Another drugstore had been that of James Kelman, which had ceased operating at the beginning of the century when it was occupied by J.R.Y. Broughton, a druggist who had come from Bradford. This was the ‘Best Drug Store’, owned by J.C. Best, a graduate pharmacist, in the 1950s. 

Mr. Kelman was a native of Banffshire, Scotland, and he had immigrated to Toronto in the 1850s but came to Newmarket in 1869. He opened the shop to sell drugs, chemicals, perfumes, spices, vinegar, dye stuff, coal oil, paints, varnish, cigars and ale.  For several years he served as auditor of the village council and was agent for Vickers’ Express and the Montreal Telegraph Company. 

Dr. William Bentley kept a drugstore where the Broadbent bake shop was in the 1950s.

In 1889, Dr. Stuart Scott, son of Dr. Joseph S. Scott of Northumberland County, came to Newmarket and with his brother-in-law as dispensing druggist and opened a drug store in the building next to the Simpson’s Order Office. Dr. Scott was appointed coroner for York County. Later he established his office and house at the south end of Main Street in the building next to the Simpson’s office.  

N.L. Rogers, son of Dr. David Rogers, opened a drug business and in the building W.J. Patterson, dispensed the drugs. Mr. Patterson then began business for himself further south on Main in the residence beside the Presbyterian Church that had been built by the William Cane & Sons Company for David Lloyd, the registrar of York County and one-time clerk of the Town of Newmarket.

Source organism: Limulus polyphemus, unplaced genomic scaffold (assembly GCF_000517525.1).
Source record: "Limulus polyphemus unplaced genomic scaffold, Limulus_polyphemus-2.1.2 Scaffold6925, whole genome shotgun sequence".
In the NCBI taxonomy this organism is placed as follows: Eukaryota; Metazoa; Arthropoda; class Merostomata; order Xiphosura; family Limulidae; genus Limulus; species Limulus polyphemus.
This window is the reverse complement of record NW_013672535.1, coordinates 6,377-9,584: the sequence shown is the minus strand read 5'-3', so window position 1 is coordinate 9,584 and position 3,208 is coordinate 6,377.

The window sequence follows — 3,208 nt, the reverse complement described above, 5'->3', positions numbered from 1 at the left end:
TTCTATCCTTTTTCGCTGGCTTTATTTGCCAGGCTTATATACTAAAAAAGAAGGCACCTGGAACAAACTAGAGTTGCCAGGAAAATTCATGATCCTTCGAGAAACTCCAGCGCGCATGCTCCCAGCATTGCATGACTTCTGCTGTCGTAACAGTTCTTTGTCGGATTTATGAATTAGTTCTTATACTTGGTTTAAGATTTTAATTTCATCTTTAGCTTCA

Harvey Lane became the next druggist to occupy this store and though the name continued under the name, the Lane Drugstore, it was in fact operated by William Robins, a druggist.  

Morley Rowland dispensed drugs in the store occupied later by Bertram Budd’s photo studio. He was succeeded by Mr. Bell, who later moved across the street to the shop occupied by Reid Atkinson in the 1950s.  

Of course, now every clinic and large chain store seems to have a pharmacy here in Newmarket.

As you can see, the people of Newmarket were in good hands no matter what the malady they may have suffered.

Sources: The Newmarket Era; The History of Newmarket by Ethel Trewhella; Newmarket Centennial 1857 – 1957 by Jack Luck.

**************************** brings you this weekly feature about our town's history in partnership with Richard MacLeod, the History Hound, a local historian for more than 40 years. He conducts heritage lectures and walking tours of local interest, as well as leads local oral history interviews. You can contact the History Hound at


About the Author: Richard MacLeod

Newmarket resident Richard MacLeod — the History Hound — has been a local historian for more than 40 years